There are few positive things to be said about this audio book.
First, the narrator says everything in the same rushed tone. The different voices he uses are laughably bad. There is very little silence between books (to be fair, I believe that's more of the producers' fault than anything). You may be listening to the end of one story and in the next breath he's on to the next.
Second, the stories are just terrible. Very little actual storytelling, very little "visuals" or descriptions, and everything has a twist ending that you can see coming a mile off. The stories are a bad combination of 50's science fiction schlock and poorly thought-out Twilight Zone episodes.
Third, the audio quality is terrible. There is a high pitched squeal throughout and even other noises (beeping? voices?). I would expect this sort of poor quality from something ripped from cassette and posted on a bittorrent site, not from Audible.
All in all, I didn't finish "reading" this book. In fact, I gave up about 5 hours in. I'll be returning it to Audible.
Yes, but not these stories.
I loved this book. Concise and bold science fiction, a dash of horror, a number of emotionally touching moments, humor, and more. This book is well worth the time invested, as is the sequel, Fall of Hyperion.
I really enjoyed Wil Wheaton's performance of this story. He did a fantastic job of conveying emotion as he voiced each character. The one thing that I didn't enjoy was the author's overuse of the word 'said', as in:
"Hey, let's go to the store", Johnny said.
"Sure, I would like to go to the store", Harvey said.
"OK, let's go to the store together!" Johnny said.
"That sounds like a plan!" Harvey said.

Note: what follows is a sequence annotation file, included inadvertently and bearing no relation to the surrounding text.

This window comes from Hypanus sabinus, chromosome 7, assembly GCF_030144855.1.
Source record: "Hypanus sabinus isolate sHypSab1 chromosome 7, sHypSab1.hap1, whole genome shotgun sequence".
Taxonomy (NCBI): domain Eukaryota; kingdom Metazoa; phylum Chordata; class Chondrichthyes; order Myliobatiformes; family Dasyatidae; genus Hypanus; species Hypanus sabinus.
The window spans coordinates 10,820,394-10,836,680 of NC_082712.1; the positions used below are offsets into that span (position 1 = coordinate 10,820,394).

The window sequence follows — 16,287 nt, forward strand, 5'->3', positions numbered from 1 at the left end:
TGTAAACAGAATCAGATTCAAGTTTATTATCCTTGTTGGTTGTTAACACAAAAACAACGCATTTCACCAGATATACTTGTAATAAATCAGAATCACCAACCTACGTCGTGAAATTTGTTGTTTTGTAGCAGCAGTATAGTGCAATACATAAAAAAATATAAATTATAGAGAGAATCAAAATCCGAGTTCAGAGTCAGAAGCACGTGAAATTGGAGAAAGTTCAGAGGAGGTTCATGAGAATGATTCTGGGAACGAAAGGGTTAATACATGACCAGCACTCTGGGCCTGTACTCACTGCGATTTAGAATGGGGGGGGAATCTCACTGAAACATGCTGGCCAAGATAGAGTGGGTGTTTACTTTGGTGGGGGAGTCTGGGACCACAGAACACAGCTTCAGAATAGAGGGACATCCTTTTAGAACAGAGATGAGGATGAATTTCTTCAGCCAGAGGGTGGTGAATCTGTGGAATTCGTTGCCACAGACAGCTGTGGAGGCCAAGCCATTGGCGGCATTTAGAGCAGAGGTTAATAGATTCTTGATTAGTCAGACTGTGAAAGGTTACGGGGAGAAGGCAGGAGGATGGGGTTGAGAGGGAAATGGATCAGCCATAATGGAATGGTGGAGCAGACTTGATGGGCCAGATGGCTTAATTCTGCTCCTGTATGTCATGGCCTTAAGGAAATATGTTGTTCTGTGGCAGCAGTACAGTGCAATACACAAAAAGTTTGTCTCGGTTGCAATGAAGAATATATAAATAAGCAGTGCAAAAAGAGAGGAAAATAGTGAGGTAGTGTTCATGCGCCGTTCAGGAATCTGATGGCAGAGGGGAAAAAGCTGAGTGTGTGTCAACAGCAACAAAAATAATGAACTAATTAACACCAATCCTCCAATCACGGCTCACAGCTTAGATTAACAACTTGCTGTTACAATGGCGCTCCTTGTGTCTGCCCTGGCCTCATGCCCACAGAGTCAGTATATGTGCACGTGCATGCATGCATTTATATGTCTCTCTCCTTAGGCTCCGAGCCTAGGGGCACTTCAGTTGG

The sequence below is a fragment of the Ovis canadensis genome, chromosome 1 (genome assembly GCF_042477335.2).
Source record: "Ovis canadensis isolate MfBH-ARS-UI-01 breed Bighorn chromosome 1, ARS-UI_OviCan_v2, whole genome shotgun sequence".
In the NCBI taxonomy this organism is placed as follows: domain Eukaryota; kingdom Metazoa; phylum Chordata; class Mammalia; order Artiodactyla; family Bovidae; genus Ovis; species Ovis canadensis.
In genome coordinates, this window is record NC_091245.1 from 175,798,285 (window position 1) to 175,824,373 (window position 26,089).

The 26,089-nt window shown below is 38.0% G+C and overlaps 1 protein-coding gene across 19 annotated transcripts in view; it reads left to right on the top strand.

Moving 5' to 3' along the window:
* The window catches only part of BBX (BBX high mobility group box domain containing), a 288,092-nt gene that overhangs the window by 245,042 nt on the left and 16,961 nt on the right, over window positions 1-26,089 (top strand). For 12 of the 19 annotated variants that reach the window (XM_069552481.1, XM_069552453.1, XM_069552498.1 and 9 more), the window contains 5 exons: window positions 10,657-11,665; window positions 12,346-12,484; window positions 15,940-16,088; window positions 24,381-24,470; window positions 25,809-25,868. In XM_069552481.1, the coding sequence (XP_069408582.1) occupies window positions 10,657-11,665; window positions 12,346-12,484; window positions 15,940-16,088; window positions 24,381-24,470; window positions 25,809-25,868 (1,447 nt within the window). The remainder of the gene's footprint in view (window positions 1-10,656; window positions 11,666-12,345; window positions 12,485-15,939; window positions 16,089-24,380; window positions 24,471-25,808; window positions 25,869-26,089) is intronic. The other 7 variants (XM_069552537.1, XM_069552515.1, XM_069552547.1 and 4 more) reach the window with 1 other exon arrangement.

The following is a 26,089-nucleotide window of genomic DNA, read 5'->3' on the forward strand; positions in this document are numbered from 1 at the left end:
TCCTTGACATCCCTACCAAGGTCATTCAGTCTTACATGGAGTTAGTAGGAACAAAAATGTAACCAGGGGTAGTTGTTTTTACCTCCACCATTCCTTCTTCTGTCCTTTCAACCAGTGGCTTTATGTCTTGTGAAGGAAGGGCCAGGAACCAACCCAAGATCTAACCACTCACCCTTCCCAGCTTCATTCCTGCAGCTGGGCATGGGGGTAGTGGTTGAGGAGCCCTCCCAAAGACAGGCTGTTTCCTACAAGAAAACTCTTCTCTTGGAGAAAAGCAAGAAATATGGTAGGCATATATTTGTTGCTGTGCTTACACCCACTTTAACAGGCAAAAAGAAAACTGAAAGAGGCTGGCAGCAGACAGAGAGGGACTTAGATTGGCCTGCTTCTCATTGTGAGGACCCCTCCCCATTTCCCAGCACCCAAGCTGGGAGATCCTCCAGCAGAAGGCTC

"We might want to take some umbrellas in case it rains", Johnny said.
"That's not a bad idea at all", Harvey said.
"I think I remember seeing my umbrella in the back seat of your car", Johnny said.
"No, I just cleaned out the car yesterday and didn't see it there", Harvey said.
"Liar", Johnny said.
"Am not", Harvey said.
"Are too", Johnny said.
Well, you get the idea. Having to hear the word 'said' repeated ad nauseam over the course of *any* conversation in this book was a distraction that took my out of the story. I really wish the author had a book of synonyms handy while writing this book. Words and phrases such as replied, questioned, interjected, interrupted, wondered aloud, stated, inquired, etc. would've been great. Or, hey, perhaps an intelligent reader would intuitively know who was speaking during a conversation without the need to remind readers of who was speaking and the end of *every sentence*.
Bottom line: if you believe that you can get through this book without letting the word 'said' bother you after you've heard it seventeen hundred and thirty eight times (a guesstimate) then you will enjoy this book immensely.
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